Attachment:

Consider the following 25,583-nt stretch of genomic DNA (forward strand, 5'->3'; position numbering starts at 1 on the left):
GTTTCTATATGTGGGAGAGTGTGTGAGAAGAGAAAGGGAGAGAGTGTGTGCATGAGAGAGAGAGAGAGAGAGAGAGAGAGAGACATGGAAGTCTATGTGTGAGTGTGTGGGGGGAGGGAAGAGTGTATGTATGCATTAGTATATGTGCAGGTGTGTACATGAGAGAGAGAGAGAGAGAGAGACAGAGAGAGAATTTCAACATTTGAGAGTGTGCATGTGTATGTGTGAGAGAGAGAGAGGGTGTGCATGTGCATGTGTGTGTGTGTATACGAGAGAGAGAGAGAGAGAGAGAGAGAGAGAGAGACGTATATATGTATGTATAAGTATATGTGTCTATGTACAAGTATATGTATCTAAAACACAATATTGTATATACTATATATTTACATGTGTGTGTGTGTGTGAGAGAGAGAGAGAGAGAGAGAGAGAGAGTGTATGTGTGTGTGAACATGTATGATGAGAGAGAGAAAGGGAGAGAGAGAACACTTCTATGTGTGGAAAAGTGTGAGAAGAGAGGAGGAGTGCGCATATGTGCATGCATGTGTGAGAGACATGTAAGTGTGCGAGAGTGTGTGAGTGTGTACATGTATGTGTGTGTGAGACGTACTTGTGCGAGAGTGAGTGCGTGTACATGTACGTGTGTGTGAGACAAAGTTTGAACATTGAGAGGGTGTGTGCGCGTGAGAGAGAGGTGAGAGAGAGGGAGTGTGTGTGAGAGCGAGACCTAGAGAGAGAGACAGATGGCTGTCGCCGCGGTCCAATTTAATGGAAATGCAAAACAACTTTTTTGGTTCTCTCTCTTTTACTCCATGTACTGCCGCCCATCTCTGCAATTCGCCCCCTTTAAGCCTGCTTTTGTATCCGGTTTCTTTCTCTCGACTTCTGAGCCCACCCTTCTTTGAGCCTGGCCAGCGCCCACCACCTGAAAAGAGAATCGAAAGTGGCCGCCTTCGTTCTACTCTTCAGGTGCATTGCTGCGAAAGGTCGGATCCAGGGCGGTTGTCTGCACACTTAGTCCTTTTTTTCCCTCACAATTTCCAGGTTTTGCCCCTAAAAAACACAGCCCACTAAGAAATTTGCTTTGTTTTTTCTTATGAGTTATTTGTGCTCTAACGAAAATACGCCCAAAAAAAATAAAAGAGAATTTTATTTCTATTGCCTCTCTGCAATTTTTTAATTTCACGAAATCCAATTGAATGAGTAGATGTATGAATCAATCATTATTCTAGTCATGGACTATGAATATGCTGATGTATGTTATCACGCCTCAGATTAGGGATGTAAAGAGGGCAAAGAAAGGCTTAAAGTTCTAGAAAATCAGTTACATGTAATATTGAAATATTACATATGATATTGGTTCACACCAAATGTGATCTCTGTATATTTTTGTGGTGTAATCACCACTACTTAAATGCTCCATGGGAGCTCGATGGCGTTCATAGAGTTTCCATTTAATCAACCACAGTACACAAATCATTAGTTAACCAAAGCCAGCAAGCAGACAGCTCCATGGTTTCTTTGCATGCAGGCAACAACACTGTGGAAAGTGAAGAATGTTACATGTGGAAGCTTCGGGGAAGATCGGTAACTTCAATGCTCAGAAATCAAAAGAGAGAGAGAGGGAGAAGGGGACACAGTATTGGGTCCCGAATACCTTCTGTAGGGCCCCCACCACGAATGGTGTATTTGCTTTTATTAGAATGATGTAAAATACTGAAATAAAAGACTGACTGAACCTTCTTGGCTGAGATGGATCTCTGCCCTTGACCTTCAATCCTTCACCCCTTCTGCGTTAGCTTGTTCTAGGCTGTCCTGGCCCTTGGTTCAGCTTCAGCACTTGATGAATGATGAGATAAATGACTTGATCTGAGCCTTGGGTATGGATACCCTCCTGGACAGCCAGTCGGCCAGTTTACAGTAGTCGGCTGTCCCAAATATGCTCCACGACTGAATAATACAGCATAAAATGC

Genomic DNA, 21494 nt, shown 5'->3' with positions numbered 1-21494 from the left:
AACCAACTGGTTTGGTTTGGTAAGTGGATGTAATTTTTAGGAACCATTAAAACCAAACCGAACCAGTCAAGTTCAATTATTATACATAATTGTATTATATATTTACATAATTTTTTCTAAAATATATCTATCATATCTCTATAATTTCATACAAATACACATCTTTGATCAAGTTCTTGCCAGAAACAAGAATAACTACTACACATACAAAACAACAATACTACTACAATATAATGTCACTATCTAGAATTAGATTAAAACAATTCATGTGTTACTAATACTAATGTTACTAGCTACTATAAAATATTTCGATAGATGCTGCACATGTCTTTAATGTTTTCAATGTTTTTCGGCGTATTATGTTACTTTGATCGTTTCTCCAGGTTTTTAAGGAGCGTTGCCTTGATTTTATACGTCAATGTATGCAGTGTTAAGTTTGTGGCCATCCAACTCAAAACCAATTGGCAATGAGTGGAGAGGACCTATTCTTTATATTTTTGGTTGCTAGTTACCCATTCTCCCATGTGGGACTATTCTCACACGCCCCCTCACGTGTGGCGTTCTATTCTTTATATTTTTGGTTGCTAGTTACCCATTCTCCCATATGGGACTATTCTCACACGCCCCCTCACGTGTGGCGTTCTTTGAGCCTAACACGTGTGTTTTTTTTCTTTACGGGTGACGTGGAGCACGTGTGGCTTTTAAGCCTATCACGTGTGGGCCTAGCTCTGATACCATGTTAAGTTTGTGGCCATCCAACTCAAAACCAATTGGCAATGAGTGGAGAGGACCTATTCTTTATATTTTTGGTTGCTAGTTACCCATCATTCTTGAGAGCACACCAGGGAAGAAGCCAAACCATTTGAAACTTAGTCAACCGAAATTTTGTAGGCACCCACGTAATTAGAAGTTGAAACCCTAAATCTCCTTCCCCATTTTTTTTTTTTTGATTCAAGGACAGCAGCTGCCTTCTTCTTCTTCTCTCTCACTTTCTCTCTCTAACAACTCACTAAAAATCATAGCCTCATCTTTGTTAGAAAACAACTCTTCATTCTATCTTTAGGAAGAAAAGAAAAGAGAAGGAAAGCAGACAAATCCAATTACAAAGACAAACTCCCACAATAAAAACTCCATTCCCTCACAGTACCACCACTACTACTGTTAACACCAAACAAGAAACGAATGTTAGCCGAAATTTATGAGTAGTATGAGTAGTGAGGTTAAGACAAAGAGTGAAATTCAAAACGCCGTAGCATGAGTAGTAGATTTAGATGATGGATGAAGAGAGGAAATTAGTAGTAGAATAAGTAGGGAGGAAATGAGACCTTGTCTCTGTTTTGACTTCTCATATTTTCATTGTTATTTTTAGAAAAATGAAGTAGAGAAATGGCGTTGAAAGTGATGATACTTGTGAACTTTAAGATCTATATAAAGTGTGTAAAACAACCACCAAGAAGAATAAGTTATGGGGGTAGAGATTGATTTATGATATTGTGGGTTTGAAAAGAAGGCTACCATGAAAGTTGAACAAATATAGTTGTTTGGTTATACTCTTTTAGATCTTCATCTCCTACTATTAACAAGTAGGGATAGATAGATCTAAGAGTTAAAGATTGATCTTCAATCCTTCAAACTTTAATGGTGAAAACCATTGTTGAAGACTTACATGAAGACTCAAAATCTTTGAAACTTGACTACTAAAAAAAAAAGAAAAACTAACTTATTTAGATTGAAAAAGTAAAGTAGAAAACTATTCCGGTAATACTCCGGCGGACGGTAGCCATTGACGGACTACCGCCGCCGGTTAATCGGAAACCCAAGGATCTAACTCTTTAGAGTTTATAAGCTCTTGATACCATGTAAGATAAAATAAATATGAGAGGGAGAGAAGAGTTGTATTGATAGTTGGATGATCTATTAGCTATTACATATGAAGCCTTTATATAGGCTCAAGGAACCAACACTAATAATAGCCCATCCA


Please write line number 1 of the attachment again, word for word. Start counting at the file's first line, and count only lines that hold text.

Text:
Consider the following 25,583-nt stretch of genomic DNA (forward strand, 5'->3'; position numbering starts at 1 on the left):